Category Archives: Research


Our research focuses on the mechanics of bacterial flagella. Bacteria propel themselves by rotating one or more helical slender structures, known as the flagella. The rotation generates a propulsive force that allows for the bacteria to locomote. At this length-scale, viscous forces overcome inertia, and the flow is at low Reynolds number.

Two primary challenges in modeling flagella include:

  • Experimentally systematic manipulation of micron-sized bacterial flagella is difficult, and often impossible
  • Numerically, coupling the hydrodynamics of the fluid with the structural mechanics of the flagella pose a challenging fluid-structure problem

To overcome these two challenges, we take a two pronged approach, and combine desktop model experiments and cutting-edge simulation tools from computer graphics.

Experiments: As an analog system for flagella, we consider custom fabricated flexible helical rods of ~20 cm length, and rotate them in a bath of glycerine, see the image below.  Our procedure allows us to systematically vary all the relevant parameters: material (Young’s modulus), geometry (rod radius, helix pitch, helix radius, length of rod), and fluid (viscosity). The setup is temperature controlled since it allows us to change the viscosity of the fluid medium.


Figure: (a) Experimental apparatus: a helical rod (1), is rotated by a motor (2), inside a glycerin bath (3), that is enclosed by an external water tank (4) for temperature control. Two orthogonal video cameras (5,6) record the rod. (b) Schematic diagram of the rod.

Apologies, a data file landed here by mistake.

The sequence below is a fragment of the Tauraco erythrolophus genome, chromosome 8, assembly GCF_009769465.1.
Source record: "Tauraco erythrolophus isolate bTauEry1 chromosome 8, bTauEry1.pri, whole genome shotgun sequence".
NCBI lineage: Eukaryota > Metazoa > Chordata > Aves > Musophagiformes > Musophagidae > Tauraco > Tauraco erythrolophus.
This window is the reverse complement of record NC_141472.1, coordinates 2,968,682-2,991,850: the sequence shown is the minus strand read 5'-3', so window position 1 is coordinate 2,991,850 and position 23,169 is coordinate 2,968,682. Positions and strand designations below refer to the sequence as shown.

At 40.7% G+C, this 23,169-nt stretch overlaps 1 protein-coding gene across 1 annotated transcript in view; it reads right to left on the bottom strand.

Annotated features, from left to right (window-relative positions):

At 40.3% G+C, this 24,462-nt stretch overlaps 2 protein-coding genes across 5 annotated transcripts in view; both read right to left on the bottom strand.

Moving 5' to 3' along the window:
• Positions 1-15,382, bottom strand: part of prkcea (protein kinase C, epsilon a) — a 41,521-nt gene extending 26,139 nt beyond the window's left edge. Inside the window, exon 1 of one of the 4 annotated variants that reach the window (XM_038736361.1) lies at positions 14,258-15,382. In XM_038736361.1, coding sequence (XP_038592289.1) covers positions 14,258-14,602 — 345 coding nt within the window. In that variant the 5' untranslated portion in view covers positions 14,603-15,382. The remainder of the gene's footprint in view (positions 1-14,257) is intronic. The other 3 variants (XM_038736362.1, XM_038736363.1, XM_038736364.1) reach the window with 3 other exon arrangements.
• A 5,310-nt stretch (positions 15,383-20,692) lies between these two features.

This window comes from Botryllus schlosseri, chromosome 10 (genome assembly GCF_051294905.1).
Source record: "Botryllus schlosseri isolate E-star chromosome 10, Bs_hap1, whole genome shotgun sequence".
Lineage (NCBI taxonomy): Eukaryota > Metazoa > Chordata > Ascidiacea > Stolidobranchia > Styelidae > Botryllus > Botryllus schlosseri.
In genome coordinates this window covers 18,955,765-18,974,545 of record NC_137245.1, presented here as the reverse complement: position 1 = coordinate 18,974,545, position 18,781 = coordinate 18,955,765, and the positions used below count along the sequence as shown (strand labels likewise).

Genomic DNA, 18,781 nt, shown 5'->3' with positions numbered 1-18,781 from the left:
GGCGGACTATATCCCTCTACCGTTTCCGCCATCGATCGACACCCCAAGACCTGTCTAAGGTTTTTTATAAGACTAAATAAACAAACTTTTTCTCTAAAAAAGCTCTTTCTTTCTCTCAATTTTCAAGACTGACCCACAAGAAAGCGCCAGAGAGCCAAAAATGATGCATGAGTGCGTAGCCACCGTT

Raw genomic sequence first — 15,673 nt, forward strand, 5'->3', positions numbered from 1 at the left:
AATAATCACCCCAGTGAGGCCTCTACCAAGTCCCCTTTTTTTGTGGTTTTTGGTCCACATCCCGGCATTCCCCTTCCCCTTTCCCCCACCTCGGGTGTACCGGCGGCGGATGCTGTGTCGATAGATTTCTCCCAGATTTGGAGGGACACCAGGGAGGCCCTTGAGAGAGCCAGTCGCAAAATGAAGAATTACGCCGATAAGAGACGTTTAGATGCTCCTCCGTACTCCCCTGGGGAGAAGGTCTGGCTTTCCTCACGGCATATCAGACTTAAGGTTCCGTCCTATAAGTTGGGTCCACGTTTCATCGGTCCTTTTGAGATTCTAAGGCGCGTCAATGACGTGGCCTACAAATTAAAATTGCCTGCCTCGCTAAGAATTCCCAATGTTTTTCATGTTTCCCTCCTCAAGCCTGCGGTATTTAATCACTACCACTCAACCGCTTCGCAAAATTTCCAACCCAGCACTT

NumericalSetupFlagellaSimulations: We performed numerical simulations where we combined Discrete Elastic Rods (DER) for an elastic description of the rod and Lighthill Slender Body Theory (LSBT) to model the hydrodynamics. DER describes a rod as a centerline parameterized by an arc-length parameter, s, and discretizes the line into a number of nodes. LSBT relates the velocity along the arc-length as a function of the viscous force applied by the fluid. Such a formulation accounts for the long-range hydrodynamic interaction between flows induced by distant parts of the rod. This is in contrast with Resistive Force Theories that use local drag coefficients, and can result in oversimplification.

Results: The flexibility of the flagellum interacts with the hydrodynamics to produce novel physical phenomena. Above a certain critical angular velocity, the hydrodynamic forces cause the rod to buckle (see video above). Our analysis shows that this buckling instability can potentially  happen in biologically relevant regime. We hypothesize that natural bacteria exploit this instability for physiological purposes, e.g. to change swimming direction. For more details, please refer to our publications below.


  1. Jawed, M. K., Reis, P., “Dynamics of a flexible helical filament rotating in a viscous fluid near a rigid boundary” Physical Review Fluids 2:3, 034101 (2017)
  2. Jawed, M. K., Reis, P., “Deformation of a soft helical filament in an axial flow at low Reynolds number” Soft Matter 12, 1898-1905 (2016)